Racism steals our humanity

February 13, 2005|by LINDA DUFFIELD

Racism. It's an ugly word. The fact of it is even uglier.

That word has gotten a lot of play lately, in large part because of the Rev. LeRoy Guillory.

I don't agree with Guillory's tactics, but that doesn't mean I don't see some nuggets of truth in what he says.

I am white, so I cannot speak with any degree of certainty about how much of a problem racism is in our area. I do know, however, that not every white person is a racist, just as I know that not every black person is a racist.

I also know there are white racists and black racists out there.

Here's how I feel about that: Black, white, brown or green, if you hate someone simply because of skin color, you're just plain wrong and you're helping to perpetuate something that should have been wiped out long ago.


If you judge a person's worth, or sincerity, or good will (or lack of it) on the basis of color, then you're missing a chance to get to know someone who could enrich your life, broaden your horizons and offer insights you otherwise might not have a chance to gain.

I'm not going to talk about how much better the situation is today than, say, in the 1960s. I know things have changed because I was around back then. I know many of the changes have been for the better. But some things have not changed enough, or fast enough.

As Guillory correctly pointed out, no blacks hold elected office in Washington County. All members of Washington County's delegation to the Maryland General Assembly, the Hagerstown City Council, the Washington County Commissioners and the school board are white. There are no black members on any town council in the county and there are no black mayors.

That is wrong and the situation needs to change.

I don't see how angry rhetoric and increasing a rift, real or perceived, between blacks and whites will bring about that change.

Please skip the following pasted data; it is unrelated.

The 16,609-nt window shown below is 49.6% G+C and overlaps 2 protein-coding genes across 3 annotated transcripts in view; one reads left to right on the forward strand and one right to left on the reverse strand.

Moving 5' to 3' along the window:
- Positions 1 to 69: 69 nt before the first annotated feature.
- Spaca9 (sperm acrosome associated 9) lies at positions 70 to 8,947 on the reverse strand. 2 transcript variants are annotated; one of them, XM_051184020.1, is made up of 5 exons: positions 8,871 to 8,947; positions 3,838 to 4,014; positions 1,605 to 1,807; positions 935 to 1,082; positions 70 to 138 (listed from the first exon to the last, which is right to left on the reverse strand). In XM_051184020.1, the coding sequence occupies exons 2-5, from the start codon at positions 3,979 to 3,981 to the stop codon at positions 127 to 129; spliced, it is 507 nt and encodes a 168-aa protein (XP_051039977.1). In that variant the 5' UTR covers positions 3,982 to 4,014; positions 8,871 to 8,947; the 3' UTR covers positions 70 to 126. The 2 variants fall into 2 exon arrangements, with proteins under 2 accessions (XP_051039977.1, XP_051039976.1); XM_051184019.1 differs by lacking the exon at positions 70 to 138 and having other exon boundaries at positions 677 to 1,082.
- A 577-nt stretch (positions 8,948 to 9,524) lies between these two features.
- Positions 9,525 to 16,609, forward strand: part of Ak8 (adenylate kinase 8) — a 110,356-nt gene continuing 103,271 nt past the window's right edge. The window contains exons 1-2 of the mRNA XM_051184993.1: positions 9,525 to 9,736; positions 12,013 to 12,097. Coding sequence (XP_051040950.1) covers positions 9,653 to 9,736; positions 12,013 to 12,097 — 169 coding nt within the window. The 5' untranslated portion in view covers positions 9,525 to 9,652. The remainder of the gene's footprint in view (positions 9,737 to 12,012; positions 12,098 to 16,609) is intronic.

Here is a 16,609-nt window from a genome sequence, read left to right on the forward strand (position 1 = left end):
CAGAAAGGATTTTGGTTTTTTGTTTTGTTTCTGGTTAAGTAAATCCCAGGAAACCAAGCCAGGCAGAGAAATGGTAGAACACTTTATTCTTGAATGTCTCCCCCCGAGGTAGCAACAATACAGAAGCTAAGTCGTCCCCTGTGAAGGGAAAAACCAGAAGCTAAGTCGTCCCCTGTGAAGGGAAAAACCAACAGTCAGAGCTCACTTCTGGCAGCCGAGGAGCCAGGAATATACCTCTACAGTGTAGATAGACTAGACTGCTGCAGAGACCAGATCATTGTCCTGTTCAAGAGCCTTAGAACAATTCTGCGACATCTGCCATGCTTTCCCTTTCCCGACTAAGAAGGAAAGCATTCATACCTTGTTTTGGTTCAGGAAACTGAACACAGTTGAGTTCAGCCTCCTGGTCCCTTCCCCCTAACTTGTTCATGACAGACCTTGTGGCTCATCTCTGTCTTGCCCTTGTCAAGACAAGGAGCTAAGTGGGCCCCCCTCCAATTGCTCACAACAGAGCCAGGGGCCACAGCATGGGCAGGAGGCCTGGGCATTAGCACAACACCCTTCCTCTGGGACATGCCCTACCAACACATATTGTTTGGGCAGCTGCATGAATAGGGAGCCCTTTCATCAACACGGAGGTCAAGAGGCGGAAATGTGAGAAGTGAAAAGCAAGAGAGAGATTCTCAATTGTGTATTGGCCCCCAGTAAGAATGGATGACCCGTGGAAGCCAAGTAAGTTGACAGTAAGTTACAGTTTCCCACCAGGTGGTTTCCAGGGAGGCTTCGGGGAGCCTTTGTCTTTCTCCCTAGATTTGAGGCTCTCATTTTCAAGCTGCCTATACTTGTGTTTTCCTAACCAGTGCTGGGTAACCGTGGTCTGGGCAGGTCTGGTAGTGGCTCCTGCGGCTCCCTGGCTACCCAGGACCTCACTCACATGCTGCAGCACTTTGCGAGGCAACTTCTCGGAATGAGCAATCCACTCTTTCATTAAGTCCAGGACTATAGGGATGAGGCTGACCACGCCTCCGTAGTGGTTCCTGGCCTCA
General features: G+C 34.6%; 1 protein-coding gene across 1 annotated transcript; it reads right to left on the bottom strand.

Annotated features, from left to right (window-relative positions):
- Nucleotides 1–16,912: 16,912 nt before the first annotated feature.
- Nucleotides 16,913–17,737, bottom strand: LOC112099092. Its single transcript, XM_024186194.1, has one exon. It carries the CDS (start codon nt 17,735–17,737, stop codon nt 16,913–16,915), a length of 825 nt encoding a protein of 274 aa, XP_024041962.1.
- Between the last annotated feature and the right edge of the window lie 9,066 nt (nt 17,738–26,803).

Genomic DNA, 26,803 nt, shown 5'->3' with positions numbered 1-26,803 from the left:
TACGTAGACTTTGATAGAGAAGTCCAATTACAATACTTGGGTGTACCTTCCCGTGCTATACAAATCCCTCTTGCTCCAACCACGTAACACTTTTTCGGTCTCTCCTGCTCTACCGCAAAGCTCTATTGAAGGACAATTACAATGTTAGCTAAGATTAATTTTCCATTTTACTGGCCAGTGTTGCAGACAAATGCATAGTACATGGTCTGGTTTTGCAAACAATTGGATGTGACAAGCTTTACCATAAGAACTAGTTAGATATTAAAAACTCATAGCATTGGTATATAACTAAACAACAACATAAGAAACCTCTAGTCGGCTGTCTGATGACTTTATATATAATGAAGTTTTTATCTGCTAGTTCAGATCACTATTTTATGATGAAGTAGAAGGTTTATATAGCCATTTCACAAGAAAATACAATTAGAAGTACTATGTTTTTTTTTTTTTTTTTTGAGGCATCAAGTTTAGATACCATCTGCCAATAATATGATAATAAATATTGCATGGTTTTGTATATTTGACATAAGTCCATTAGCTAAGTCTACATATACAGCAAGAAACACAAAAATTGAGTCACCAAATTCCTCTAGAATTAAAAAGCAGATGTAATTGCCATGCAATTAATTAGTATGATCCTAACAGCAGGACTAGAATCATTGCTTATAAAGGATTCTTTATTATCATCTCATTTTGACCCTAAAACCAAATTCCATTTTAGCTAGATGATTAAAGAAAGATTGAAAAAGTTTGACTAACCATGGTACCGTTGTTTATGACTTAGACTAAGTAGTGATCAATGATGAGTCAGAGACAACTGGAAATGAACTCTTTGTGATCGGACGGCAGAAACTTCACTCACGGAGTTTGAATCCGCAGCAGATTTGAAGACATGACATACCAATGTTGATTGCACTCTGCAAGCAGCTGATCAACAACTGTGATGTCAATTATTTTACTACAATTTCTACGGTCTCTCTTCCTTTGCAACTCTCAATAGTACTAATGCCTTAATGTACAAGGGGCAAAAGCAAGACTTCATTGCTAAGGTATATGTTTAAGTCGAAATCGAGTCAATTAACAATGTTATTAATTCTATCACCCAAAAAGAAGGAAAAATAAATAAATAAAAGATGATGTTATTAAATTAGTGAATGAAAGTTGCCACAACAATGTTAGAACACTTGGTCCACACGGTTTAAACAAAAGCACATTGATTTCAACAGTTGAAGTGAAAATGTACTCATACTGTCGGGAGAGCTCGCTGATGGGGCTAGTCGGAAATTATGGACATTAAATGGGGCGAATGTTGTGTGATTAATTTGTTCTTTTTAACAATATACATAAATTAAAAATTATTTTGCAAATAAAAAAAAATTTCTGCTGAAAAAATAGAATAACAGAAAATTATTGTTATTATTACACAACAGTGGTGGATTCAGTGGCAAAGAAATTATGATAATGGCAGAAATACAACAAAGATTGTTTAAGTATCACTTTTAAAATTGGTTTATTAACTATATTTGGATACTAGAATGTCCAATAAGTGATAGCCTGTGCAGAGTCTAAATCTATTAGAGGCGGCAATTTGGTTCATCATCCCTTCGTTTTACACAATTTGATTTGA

Politics is colorblind in at least one important respect. Getting elected is hard work.

Black candidates must run for office and they must campaign hard for the positions they want to hold. They must give interviews, shake hands and get to know their prospective constituents, both black and white. Name recognition means something when a person steps into the voting booth.

Candidates should articulate their ideas, explaining to the community at large what they want to accomplish in office. If there is a plan on how they would go about doing that, all the better. Of course, it never hurts to hit on topics that resonate with the voters.

Black voters must go to the polls and support those candidates whose messages strike a chord with them. White voters must see beyond race and cast their ballots on the basis of who would be best for the job.

Getting elected will require organization, dedication and tireless effort.

But all of the hard work could pay off in the end. Having our decision-making boards reflect the full spectrum of our community would be a victory for all of us.

Linda Duffield is managing editor of The Morning Herald. She may be reached at 301-733-5131, ext. 7591, or by e-mail at

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